I’ve never had dim sum outside of Boston, which I’ve heard doesn’t compare to NY or San Francisco, but Hei La Moon is by far the best I've had. The food is always fresh and high quality, and even when the line is out the door, I’ve never had to wait more than ten minutes for a table.  It does get crowded during peak hours, but the place is huge and they do their best to keep the line moving. They seat smaller parties together at large tables, and the carts go by quickly. I’ve had to flag down my favorite carts and have seen people get up from their tables and find specific carts, but I also see this as part of the experience. 

The options are standard dim sum fare including several types of dumplings (most with pork or shrimp), steamed and baked buns (pork, chicken, and shrimp), tofu rolls, shrimp rolls, chicken feet, rice wrapped in banana leaves,  crispy noodles, spare ribs, steamed greens, etc.  My favorites are the fried taro and shrimp dumplings, shrimp rolls, and pork buns. The pork buns are the best I’ve had, both the steamed and baked are light and fluffy, and stuffed with tons of roast pork.

Pork and Chive Dumpling
Fried Taro and Shrimp
Pork and Shrimp Dumpling

One of my friends introduced me to this place several years ago, and although I have tried others since, Hei La Moon has remained my favorite. I’ve brought several friends in over the years, and they’ve also agreed it’s the best in Boston. It’s a fun alternative to typical Sunday brunch, and the perfect meal after a Saturday night out!

See my favorite dishes at this restaurant on Tasted Menu Hei la Moon on Urbanspoon

Thursday, January 19, 2012

Taiwan Cafe

I decided to try Taiwan Café after reading the reviews on Yelp. The ratings were high, so I was expecting it to be good but this is the first new restaurant in a while that’s blown me away. It’s a tiny place on a side street in Chinatown without much else around, and is very easy to miss. When I walked in, I saw the door and windows were covered with awards and thought that was a great sign. I was so busy looking at these that I failed to notice the large sign that said cash only, which meant a run to the ATM later!

                The menu was large with a ton of options that looked good and when we finally decided, the server commented that we had chosen some of her favorites. We started with the Chilean sea bass soup, expecting it to be an appetizer-sized portion. What came out was a huge bowl and after eating two bowls each we took the rest to go, (I had another two bowls for dinner the next night). It was a clear broth, with large chunks of fish (obviously fresh, some had little bones), tofu, mustard greens, and egg whites (similar to egg drop or Italian wedding soup).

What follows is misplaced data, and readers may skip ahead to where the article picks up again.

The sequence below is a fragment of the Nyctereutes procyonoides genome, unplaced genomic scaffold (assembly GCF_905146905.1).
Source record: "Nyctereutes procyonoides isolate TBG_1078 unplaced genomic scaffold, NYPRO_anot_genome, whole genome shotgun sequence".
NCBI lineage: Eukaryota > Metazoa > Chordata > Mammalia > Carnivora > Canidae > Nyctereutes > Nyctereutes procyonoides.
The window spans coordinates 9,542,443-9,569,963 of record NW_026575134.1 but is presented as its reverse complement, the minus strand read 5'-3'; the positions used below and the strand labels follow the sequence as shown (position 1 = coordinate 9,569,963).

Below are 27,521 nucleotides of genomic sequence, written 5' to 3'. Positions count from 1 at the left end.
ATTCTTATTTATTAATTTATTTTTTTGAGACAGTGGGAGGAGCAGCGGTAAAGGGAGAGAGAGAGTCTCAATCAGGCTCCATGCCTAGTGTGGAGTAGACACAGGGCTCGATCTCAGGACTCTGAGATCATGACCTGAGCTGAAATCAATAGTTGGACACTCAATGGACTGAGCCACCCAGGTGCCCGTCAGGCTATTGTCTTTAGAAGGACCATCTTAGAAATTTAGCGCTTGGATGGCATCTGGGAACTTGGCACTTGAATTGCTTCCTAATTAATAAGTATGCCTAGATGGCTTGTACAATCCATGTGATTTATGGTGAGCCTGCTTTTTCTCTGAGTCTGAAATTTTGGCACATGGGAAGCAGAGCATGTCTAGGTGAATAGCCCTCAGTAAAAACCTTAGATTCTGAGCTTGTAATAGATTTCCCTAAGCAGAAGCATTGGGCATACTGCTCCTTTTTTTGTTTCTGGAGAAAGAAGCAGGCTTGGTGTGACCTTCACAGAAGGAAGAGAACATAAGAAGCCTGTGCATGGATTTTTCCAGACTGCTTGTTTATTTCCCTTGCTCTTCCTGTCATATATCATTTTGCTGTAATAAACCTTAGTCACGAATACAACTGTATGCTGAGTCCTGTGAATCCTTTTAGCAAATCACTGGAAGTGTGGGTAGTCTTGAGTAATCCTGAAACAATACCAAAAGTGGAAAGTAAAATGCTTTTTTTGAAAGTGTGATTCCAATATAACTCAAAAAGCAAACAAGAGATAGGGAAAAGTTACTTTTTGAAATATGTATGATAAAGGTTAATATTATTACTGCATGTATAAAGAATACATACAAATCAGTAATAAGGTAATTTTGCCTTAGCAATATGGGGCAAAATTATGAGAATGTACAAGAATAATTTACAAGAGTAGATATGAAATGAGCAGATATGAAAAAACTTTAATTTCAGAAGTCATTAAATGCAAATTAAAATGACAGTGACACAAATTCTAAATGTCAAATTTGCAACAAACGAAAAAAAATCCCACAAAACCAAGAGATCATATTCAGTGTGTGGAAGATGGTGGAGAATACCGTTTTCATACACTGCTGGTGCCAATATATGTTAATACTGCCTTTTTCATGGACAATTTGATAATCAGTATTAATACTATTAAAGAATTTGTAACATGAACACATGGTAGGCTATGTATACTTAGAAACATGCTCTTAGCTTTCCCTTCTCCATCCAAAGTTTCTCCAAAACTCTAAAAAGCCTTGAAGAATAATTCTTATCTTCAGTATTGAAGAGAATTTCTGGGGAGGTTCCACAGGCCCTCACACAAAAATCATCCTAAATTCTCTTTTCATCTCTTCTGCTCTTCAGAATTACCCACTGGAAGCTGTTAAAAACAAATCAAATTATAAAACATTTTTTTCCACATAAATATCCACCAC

Next were the juicy dumplings, which were made to order and took fifteen minutes to prepare (we were warned in advance). They were filled with more soup then any I’ve had, and stuffed full of pork and crab meat. Wanting to have room for the remaining two courses, we ate only a couple of these and took the rest to go. They heated up really well in the microwave the next day, I used my quick steam method – place them in a bowl with a damp paper towel and cook for 45 seconds.  

                The third course was the beer-braised duck, which was so tender even the bones were falling apart. This was served chopped and still on the bone, in a sizzling bowl with the broth and vegetables. It came with a side of white rice, which was nice, a lot of my favorite restaurants in Chinatown charge extra for rice. 

                The final course was the braised pork, cooked in a rock sugar sauce, served with baby bok choy and buns. This was carved tableside, and the server explained that the pork and bok Choy was supposed to be stuffed inside the buns almost like an Asian style taco. 

                I left feeling completely stuffed, and didn’t even eat half of the food we ordered. I ate the leftovers for lunch and dinner the next day and still have some in my fridge! The total came to $58, which was food for six meals and two twenty ounce beers. There were so many things on the menu I’m excited to go back and try, and now that I know how  big the portions are I’m sure I could eat for ½ the price and still have leftovers.

See my favorite dishes at this restaurant on Tasted Menu Taiwan Cafe on Urbanspoon

Thursday, January 12, 2012

Product Review: Al Fresco Sweet Apple Chicken Sausage

My fridge often looks like a college student's or worse, with nothing other than Chinese takeout, a single beer, and half an onion. However, I try to keep a package of this chicken sausage at all times (I’ve seen it at several grocery stores including Shaw’s and Whole Foods). It’s one of the most versatile ingredients I’ve found, and I’ve used it in quite a few dishes (pasta, mac and cheese, omelets, etc.) Most recently I combined it with Trader Joe’s papardelle pasta and Alfredo sauce, and I think I found my new favorite variation.